Tami Reller, promoted to head Microsoft's Windows division after Ballme rejected former chief Steve Sinofsky in November, announced on aninternal Microsoft blog on Monday that Blue will be "an opportunity for us to respond to the customer feedback that we've been closely listening to" since the October launch.
"Are there things that we can do to improve the experience? Absolutely," Reller told the Associated Press. "There is a learning curve [to Windows 8] and we can work to address that."
The principal challenge for experienced users of Windows is the total absence of a Start button, familiar since 1995 as the place with all their programs and shortcuts stored in a huge list. Windows 8 instead introduces a layer of giant "tiles" over the traditional desktop.
But users find that perplexing – so much so that one of the bestselling apps on Windows 8 has been Stardock, which lets the user add the start button back in, and ModernMix, which lets tile apps run on the old desktop. That will have given Reller pause – along with the fact that sales of Windows PCs have shrunk for the past four quarters, declining sharply year-on-year by 11.4% between January-March to about 74m.
The blame for that was put squarely at Sinofsky's door by Bob O'Donnell of the research company IDC: "At this point, unfortunately, it seems clear that the Windows 8 launch not only failed to provide a positive boost to the PC market, but appears to have slowed the market," he said.
"The costs associated with touch have made PCs a less attractive alternative to dedicated tablets and other competitive devices."
However Reller gave no other hints about what's coming, or when. That's a problem in itself, said Richard Doherty of Envisioneering, a market research company: "they had the Vista misstep in 2007 [when an earlier Windows update alienated users] and this is more of that. They're telling people 'take it or leave it', and consumers have been leaving it."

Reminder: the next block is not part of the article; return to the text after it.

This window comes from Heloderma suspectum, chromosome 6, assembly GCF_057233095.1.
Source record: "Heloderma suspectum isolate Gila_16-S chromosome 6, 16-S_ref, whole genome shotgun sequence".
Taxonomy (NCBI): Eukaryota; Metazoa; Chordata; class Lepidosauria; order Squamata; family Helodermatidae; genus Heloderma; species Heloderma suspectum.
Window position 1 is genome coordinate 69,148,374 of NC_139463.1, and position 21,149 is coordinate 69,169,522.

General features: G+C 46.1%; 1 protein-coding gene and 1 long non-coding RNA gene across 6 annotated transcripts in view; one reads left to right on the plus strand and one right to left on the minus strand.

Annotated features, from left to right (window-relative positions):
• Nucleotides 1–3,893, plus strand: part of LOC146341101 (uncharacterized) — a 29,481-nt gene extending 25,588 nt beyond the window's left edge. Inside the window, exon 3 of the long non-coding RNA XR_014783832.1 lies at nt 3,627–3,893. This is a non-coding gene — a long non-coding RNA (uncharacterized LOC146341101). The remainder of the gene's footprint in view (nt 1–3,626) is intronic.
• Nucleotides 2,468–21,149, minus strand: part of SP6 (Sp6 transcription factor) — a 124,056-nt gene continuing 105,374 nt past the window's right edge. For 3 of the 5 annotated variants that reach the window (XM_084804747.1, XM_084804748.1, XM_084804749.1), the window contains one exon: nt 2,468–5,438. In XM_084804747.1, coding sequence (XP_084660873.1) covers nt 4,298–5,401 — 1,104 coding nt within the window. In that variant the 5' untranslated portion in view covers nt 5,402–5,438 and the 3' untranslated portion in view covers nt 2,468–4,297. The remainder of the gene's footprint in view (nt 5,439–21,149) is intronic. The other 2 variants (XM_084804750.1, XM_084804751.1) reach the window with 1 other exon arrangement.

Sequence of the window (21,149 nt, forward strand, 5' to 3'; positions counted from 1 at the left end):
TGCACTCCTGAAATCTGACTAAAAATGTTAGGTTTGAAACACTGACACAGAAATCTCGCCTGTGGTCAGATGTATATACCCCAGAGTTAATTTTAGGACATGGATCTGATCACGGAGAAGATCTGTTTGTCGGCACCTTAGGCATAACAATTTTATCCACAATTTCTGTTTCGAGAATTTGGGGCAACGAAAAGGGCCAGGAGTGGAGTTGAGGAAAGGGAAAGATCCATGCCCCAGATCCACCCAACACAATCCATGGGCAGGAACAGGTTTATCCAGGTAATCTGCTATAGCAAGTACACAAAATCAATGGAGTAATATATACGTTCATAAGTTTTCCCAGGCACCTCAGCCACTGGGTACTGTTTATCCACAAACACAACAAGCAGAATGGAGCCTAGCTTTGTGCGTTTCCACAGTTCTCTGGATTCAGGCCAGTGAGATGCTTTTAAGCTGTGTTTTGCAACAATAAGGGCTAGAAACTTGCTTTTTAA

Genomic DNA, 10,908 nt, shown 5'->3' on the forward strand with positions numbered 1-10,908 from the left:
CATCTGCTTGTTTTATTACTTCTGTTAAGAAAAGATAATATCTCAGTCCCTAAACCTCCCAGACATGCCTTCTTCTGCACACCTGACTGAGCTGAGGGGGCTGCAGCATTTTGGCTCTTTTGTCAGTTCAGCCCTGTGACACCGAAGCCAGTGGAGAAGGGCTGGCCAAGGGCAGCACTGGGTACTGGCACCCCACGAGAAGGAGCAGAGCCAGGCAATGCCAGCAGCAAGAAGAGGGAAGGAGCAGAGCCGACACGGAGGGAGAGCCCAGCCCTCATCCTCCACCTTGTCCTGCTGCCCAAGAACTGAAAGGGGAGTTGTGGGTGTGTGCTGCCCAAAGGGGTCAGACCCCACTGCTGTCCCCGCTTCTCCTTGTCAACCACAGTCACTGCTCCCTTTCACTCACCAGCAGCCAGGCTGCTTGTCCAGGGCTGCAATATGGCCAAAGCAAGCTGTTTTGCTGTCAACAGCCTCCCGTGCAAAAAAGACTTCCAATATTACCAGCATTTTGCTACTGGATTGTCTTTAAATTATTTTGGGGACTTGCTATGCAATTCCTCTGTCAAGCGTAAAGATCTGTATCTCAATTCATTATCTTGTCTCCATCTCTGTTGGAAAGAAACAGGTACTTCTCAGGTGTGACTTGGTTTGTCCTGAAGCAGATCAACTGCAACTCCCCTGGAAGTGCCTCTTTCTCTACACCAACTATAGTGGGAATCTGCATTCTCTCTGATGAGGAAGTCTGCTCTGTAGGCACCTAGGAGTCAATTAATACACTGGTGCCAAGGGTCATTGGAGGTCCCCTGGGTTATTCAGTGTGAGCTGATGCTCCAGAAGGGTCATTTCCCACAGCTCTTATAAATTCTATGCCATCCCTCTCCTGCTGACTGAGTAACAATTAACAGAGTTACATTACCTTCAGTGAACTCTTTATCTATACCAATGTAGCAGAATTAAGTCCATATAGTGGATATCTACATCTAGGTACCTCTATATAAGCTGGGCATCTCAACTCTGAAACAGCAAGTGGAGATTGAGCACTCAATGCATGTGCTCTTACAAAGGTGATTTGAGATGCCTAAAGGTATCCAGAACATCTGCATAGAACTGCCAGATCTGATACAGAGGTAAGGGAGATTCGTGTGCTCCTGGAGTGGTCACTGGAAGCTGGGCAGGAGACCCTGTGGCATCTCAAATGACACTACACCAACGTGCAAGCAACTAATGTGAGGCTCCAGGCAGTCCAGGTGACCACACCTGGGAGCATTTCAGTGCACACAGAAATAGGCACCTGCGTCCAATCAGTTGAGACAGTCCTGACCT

Even so analysts don't think the Start button will return in exactly that form.
At Gartner, a rival research company, vice-president Michael Silver says Microsoft "didn't listen to customers who were pointing [the start button problem] out in testing. They could have had a middle ground, but chose not to – I think Sinofsky made sure it was pretty difficult to make major changes if he didn't want them."
Sinofsky and Ballmer are understood to have argued over such flexibility – which saw the junior leave quickly. Even so Silver thinks the changes will only offer the chance to start the machine purely in the desktop mode, bypassing the tiles; he doesn't expect the Start button back.
Meawhile the traditional PC business is merging rapidly with that of tablets and smartphones – in which Microsoft is barely visible. IDC said that while PC sales were plunging, tablet sales in the first quarter of 2013 hit 49.2m, overtaking desktop-based PCs. Smartphones passed that mark long ago, having outsold PCs since the end of 2010, and in developing countries they are becoming many peoples' first computing device. But Microsoft's Windows Phone has less than 5% share worldwide, compared with 70% for Google's Android and 20% for Apple's iPhone. Microsoft only has about 1% of the tablet market, according to IDC.
This week Microsoft co-founder and chairman Bill Gates defended Windows 8: "It takes the benefits of a tablet and the benefits of a PC, and it's able to support both of those – so if you have [Microsoft own-brand tablet] Surface, Surface Pro, you've got that portability of a tablet but the richness of a PC in terms of the keyboard, Microsoft Office of a PC," he said. "Microsoft is trying to gain share in what has been dominated by the iPad-type device."
Paradoxically Microsoft's stock is presently trading at a six-year high, after the hedge fund ValueAct Capital took a $2bn stake at the end of April, with its chief executive Jeffrey Ubben remarking "We see Microsoft's consumer strategy challenges, and say 'who cares'."
Reller was also able to announce that Microsoft has now sold 100m Windows 8 licences in the six months since it was launched, matching the previous figure for Windows 7 at the same time in 2010. Though she didn't explain it, business customers are buying Windows 8 licences but actually install the older Windows 7 – with its familiar start button.

Sony moves back into profit on weaker yen and cost cutting